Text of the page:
A decade or so ago, there was an arms race among shoe companies over who could create the most over-the-top cushioned shoe. The more cushioning, the more expensive — and presumably the better — the shoe.
Nike introduced the $150 Shox, which looked like monster truck springs screwed on the soles of your shoes. Adidas released a $250 microchip-controlled shoe that adjusted the level of cushioning with each stride. And if off-the-rack options weren’t enough, runners stores offered custom inserts for extra padding.
Every company had their own version of the heavily stabilizing shoe. Cushioning was the height of cutting edge. Until it wasn’t.
A booked called “Born to Run” came along and made many runners re-think their shoes. Maybe they were paying too much for extra cushioned shoes. What’s more, maybe they were better off with cheap, non-cushioned shoes.
And just like that, the minimalist shoe movement was born. The myriad styles of cushioned shoes were replaced by a huge variety of zero drop, five fingers and other lightweight shoes where less was better. Suddenly, if you were running in sandals, you weren’t an idiot. It actually meant you were probably a hardcore runner.
Running got back to basics.
It may be too early too tell, but there could be a parallel in the craft beer world.
As the craft beer industry has grown (much like the running industry), there has been at trend toward more extreme beers. Brewers have rushed to double or triple their IPAs, age their stouts in bourbon barrels, and create ever higher ABVs. It’s as if craft beer brewers and drinkers had to prove their bona fides by creating the farthest thing possible from mass market light beer. This resulted in what may be the first self-parodying extreme beer, Brew Dog’s 55 percent ABV The End of History.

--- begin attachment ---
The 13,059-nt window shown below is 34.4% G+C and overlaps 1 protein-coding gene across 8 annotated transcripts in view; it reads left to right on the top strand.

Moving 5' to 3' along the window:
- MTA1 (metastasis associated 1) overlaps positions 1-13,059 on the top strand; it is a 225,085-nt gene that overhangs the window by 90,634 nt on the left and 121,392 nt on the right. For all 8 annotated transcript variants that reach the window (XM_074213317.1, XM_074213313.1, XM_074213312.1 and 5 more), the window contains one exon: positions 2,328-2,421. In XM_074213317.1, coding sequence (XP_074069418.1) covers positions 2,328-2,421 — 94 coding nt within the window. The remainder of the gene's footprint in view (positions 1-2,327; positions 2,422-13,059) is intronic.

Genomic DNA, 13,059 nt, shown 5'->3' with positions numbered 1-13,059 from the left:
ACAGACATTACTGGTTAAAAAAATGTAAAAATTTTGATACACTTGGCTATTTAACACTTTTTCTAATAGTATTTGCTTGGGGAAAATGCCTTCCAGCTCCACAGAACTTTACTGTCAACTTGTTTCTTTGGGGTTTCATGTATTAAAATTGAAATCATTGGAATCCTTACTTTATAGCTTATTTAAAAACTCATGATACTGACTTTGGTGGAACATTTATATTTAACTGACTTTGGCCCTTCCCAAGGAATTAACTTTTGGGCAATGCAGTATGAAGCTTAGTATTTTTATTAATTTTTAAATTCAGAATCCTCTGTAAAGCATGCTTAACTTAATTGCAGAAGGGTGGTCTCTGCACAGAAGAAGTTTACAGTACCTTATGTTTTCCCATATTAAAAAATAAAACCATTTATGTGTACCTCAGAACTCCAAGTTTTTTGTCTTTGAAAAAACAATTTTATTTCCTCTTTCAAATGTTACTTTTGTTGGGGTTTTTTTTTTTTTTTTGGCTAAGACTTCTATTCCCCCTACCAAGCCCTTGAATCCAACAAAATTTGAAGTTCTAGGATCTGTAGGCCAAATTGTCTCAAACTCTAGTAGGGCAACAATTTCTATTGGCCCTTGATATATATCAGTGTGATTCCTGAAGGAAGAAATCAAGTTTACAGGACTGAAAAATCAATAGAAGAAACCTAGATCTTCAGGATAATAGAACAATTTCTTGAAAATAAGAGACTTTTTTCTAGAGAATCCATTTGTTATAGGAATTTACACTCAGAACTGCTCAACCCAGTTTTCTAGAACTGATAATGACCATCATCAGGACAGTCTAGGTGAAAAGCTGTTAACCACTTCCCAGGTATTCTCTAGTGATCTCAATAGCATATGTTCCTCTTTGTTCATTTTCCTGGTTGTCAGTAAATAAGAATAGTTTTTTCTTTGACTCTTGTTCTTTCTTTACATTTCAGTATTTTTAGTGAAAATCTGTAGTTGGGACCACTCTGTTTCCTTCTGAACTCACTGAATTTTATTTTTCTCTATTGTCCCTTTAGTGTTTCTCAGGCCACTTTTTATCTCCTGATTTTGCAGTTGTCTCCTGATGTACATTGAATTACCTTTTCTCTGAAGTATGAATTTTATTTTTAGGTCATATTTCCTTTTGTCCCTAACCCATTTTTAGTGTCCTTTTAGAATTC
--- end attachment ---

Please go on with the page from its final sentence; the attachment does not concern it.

So far this has worked out marvelously for craft brewers. Customers wait in line for limited releases, pay major amounts of money for specialty beers and the market has grown each year.
But where do you go from here? After you’ve pulverized your palate and paid your last dime for the rarest beer you can find, what do you do next?
I’m exaggerating a little bit for effect, but many believe there may be a craft beer bubble.
The answer may be in getting back to basics.
Two beers that have stood out for me this summer is Founder’s All Day IPA, at 4.7 percent ABV, and Central Waters’ Hop Rise IPA, at 4.5 percent ABV. Both prove that you don’t need to be over-the-top to produce an excellent beer, with the added benefit that you can enjoy more of them with the company of others. Maybe perfecting this style is where brewers will go for their next challenge after they’ve pushed the frontiers of extreme beers.
But there is one key difference where this analogy between running shoes and beer breaks down. With shoes, either you’re a minimalist or a traditionalist. You can’t be both.
But with beer, there’s no reason why you can’t appreciate more extreme beers for what they offer, yet also seek out and enjoy a well-crafted session beer from a craft brewer.
Sometimes more is more, and less is more at the same time.